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September 22 , 2018

Icelandic Sagas, Vol. III

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Icelandic Sagas, Vol. III: The Orkneyingers Saga
by George W. Dasent

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The Sagas of Dxaan Lere

The first book begins with the departure of Oaran and Sicajes, the parents of the title character from their homeland. During the journey foreshadowing events and flashbacks bring an understanding of their decisions and of the history of their world. During the journey Dxaan is born and pivotal characters develop relationships that will mold the…

The two groups of islands, in which the events narrated in the Orkneyingers’ Saga for the most part happened, are widely different in their geographical confirmation.  While the Orkneys lie like Cyclades round Hrossey or the Mainland, and are tolerably equal in size and shape, Shetland may be said to be altogether overpowered by its Mainland, which is larger than all the other islands put together, only two or three of which are of any importance.  Added to this the Orkneys are, with the exception of a part of Hoy, “the tall island,” generally flat;  and the hills even in Hrossey rarely rise to any great elevation.  When we have named Wideford Hill, the Keely Long Hills, the Ward Hill of Orfir, and the uplands of Rowsay, we have almost exhausted the hills of Orkney.  In Shetland, on the other hand, the Mainland is full of high hills and headlands culminating in North Mavin at the extreme north-west of the island in Rona’s Hill.  Between the two groups politically united in the days described in the Orkneyingers’ Saga, but thus physically distinct, lies the waste of waters called Sumburgh Roost in modern times, and “Dynraust,” or Dynröst, that is the “thundering, roaring roost” by the Northmen who saw in its wild waves and rushing tides an apt occasion for the name.  In the midst of this Race lies the Fair Isle, the Friðarey of the Saga, an isle shunned by travellers and steamers at the present time, and memorable in the story of the Armada for Spanish shipwrecks, but not so inhospitable in older days when its bays and creeks afforded frequent shelter to the small craft in which the Northmen ran from one group of islands to the other.  There is probably no part of the British Isles which now plays a less part and is more rarely heard of than the Fair Isle or Fair Hill as it is sometimes incorrectly called, but there was certainly none which in the time of earl Rognvald-Kali was more conspicuous in Orkney story.  Then Friðarey formed the point on which the earl’s operations against the Orkneys turned, and it was on Friðarey that the beacons were to have been lighted which were to warn earl Paul and his adherents that mischief was threatening them from Shetland.  The Fair Isle, therefore, forms in the Saga a geographical link between the two groups of Orkney and Shetland, and we can hardly understand the story unless we keep the position of Friðarey on the map steadily in view.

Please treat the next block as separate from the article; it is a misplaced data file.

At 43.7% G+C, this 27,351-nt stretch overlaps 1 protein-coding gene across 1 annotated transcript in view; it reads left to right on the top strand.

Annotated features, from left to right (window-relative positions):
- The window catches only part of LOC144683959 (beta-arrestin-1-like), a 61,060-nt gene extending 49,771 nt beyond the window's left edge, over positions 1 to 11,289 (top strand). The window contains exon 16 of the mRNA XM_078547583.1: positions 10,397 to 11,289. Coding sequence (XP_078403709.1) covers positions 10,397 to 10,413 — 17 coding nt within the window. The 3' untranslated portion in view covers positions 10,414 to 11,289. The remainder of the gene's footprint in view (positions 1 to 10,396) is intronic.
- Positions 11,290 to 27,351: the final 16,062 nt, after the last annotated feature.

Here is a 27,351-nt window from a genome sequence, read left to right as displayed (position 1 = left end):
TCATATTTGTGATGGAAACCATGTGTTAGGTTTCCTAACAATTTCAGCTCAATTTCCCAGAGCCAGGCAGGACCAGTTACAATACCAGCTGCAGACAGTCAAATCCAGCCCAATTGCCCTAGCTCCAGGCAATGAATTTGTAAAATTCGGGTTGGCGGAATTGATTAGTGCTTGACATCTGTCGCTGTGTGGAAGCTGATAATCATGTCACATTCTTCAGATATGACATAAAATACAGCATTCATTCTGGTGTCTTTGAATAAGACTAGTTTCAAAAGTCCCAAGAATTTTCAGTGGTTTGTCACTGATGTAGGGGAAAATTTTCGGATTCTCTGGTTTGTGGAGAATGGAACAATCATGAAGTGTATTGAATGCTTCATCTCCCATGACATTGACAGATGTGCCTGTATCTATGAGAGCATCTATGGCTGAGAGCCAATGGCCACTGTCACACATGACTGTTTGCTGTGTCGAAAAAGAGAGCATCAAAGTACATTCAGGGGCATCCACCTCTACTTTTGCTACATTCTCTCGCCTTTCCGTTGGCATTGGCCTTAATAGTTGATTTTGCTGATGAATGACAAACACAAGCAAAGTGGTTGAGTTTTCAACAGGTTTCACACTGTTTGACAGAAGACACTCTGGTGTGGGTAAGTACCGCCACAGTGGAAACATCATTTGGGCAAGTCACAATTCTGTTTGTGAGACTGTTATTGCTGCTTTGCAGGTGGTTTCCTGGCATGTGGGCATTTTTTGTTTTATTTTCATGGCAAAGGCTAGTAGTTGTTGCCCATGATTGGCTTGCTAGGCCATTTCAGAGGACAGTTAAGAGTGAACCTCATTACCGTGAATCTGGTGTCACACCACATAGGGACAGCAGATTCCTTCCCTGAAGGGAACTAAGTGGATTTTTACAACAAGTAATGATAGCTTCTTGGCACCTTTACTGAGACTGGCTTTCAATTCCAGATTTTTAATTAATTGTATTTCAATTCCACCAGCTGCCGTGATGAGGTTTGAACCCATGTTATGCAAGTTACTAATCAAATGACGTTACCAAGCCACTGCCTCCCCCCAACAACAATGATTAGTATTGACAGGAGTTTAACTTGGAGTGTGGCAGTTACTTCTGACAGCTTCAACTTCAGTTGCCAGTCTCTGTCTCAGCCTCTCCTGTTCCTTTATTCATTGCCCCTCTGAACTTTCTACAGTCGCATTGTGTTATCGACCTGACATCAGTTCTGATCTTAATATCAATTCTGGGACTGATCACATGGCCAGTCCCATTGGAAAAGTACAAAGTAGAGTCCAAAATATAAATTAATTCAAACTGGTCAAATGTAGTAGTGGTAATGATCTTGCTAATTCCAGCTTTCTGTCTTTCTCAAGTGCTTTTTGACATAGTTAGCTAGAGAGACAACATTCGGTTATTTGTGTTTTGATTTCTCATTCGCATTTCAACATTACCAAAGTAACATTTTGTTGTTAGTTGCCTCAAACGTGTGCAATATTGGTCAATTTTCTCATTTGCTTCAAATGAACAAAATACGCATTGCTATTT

Having thus roughly sketched in outline the two groups and their connecting link, let us enter more fully into the geographical description of the two groups themselves, and let us begin with Shetland, as the group which the Northmen first made as they ran over from Norway, and which we may be sure was known to their vikings and sea-rovers before the more westerly group.

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